Applications Engineer Chris Boyles shows us how SOLIDWORKS can calculate velocity changes and pressure losses in piping.

Round the Bend with SOLIDWORKS Flow Simulation

Calculating velocity changes
and pressure losses in piping by hand is a thing of the past, with SOLIDWORKS
Flow Simulation doing all the hard work for you! In this blog we will take a
look at an S-Bend pipe with a reducer near the end and compare the results
received from SOLIDWORKS Flow Simulation to the hand calculation results. The
start of the pipe is 6.31m above the bottom segment, and it goes through two 45
degree bends before reaching a reducer, which linearly decreases the diameter
of the pipe. The initial pipe is of diameter 1.2m and is 22.66m long before the
reducer. The final piece of pipe is 0.8m diameter and is 5m long, an image of
this can be seen below.

The boundary/initial
conditions used for this case are:

· - An inlet velocity
of 10m/s
·

- A static pressure
at the outlet of 101325Pa
·

- Wall roughness of
9 micrometers
·

- Fluid is water set
to 25°C
·

- K for the pipes
are 9e-5 m*
·

- hMinor
for the elbow bends are 0.13m and for the reduction section is 0.03m*

Where K is the absolute
roughness of the pipe, used to calculate the major losses in the pipe and hMinor
are the minor loss coefficients, which can be found online or calculated.

The mesh used in this study is
a global level 6 initial level of mesh with no local refinement. This gives a
total number of fluid cells of 157183, which the mesh at the outlet of the pipe
can be seen below.

Using the Continuity equation, we can calculate the
theoretical velocity at the end of the pipe:

Where is the density of the fluid, A is the area of
pipe, V is the velocity of the fluid and 1 and 2 represent the inlet and outlet
respectively.

Plugging in the values are rearranging
for the velocity at the outlet of the pipe gives us a theoretical velocity of
22.5m/s.

This is where it gets a little bit more
complicated…
To calculate the pressure drop across the
pipe we now need to use the Bernoulli’s equation.

Where
P is the atmospheric pressure, is the
density of the fluid, V is the velocity of the fluid, g is the acceleration due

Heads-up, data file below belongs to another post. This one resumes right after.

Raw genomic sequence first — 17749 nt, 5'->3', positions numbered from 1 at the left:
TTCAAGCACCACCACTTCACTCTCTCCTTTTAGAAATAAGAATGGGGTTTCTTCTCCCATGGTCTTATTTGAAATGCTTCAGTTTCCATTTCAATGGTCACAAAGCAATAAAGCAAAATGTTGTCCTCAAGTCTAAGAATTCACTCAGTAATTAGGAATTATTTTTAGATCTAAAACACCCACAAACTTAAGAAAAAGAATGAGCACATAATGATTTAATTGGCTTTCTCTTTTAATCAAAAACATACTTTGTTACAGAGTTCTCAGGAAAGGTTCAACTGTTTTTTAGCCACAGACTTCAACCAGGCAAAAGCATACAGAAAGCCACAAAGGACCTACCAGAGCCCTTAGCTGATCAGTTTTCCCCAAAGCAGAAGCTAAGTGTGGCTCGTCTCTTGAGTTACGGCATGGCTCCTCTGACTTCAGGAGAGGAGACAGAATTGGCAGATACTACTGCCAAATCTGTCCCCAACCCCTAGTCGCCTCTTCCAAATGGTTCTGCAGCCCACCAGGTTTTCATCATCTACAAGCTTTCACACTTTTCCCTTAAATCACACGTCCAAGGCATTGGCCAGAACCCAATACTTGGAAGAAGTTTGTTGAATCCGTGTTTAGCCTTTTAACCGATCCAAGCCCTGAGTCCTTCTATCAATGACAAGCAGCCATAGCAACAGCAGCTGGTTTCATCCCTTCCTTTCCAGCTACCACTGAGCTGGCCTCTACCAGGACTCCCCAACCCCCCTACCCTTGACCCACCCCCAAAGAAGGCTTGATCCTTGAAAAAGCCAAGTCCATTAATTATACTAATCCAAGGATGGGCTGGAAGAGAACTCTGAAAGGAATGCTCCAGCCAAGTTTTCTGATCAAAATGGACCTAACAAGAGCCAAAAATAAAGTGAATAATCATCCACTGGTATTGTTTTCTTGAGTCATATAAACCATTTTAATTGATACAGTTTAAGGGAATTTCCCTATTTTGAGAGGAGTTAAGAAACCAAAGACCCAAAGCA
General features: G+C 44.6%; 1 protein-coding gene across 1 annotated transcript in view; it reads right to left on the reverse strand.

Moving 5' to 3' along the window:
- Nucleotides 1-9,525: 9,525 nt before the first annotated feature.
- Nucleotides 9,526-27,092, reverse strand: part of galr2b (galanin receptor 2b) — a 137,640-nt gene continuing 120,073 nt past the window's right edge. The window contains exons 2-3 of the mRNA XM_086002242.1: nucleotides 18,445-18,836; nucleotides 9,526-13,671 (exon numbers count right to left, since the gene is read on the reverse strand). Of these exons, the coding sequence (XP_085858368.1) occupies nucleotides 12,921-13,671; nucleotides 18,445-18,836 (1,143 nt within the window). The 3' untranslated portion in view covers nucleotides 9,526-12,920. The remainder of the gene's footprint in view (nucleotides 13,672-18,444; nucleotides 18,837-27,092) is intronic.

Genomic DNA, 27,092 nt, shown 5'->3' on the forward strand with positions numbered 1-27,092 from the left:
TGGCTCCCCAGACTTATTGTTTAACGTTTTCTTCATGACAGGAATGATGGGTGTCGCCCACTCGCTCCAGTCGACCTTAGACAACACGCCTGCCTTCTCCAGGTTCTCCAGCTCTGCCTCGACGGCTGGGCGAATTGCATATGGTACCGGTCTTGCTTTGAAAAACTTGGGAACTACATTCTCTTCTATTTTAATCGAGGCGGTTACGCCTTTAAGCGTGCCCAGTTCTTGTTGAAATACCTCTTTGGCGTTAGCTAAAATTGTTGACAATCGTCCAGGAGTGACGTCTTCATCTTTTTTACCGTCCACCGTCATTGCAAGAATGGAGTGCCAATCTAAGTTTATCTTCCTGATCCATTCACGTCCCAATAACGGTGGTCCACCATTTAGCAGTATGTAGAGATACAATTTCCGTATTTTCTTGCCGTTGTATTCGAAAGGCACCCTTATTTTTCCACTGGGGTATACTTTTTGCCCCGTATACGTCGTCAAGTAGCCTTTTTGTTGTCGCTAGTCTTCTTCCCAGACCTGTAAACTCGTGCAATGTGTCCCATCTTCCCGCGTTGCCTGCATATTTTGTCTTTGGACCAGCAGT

to gravity, h is the height of the pipe, is the
pressure head at the inlet, is the friction losses in the pipes, is
the minor losses in the pipes, where 1 and 2 represent the inlet and outlet
respectively.

The only unknowns in the Bernoulli
equation are the pressure head at the inlet as well as the friction and minor
losses in the pipe. Using the following two equations we can calculate the
losses in the pipe and sub them back into the Bernoulli equation to find the
pressure head at the inlet. The pressure losses in the pipe due to friction are
calculated using the following equations.

And the equation for the minor losses is,

Where f is the friction factor, L is the
pipe length, D is the pipe diameter, V is the velocity of the fluid, is the density of the fluid, Re is the
Reynolds number of the flow and K is the absolute roughness of the pipe.

Calculating the major loss in both of the
pipes and the minor losses in all 3 fittings we now have all the variables to
sub in to the Bernoulli’s equation to calculate the pressure head at the inlet.
Which, with a fluid velocity of 10m/s would be 350394.56 Pa.

Running the Flow Simulation in SOLIDWORKS
only takes a few minutes and gives the following results, below are cut plots
through the front plane of velocity and pressure.

Using
surface parameter results on the face of the lid at the inlet and outlet of the
pipe we are able to get the averaged values for pressure and velocity at the
inlet and outlet. Below is a table comparing the SOLIDWORKS Flow Simulation
results to the analytical results.

As you can see there is a
small percentage difference between the analytical results and the SOLIDWORKS
Flow Simulation results, the velocity at the outlet is very accurate, however
there is a slightly larger difference at the inlet. This could be due to the
mesh refinement at the inlet. If we compare the size of the mesh at the inlet
compared to the outlet (below and a few images above) you can see the mesh at
the inlet is coarser, which with refinement would converge on the analytical
results.

Creating the geometry, setting
up the flow simulation as well as meshing and running this study took under
half an hour in total. Whereas the hand calculations took longer, are more laborious,
introduce the opportunity for human error and are significantly less fun to use
than SOLIDWORKS Flow Simulation.

You can find more information
on the Flow Simulation package along with is capabilities on our website:

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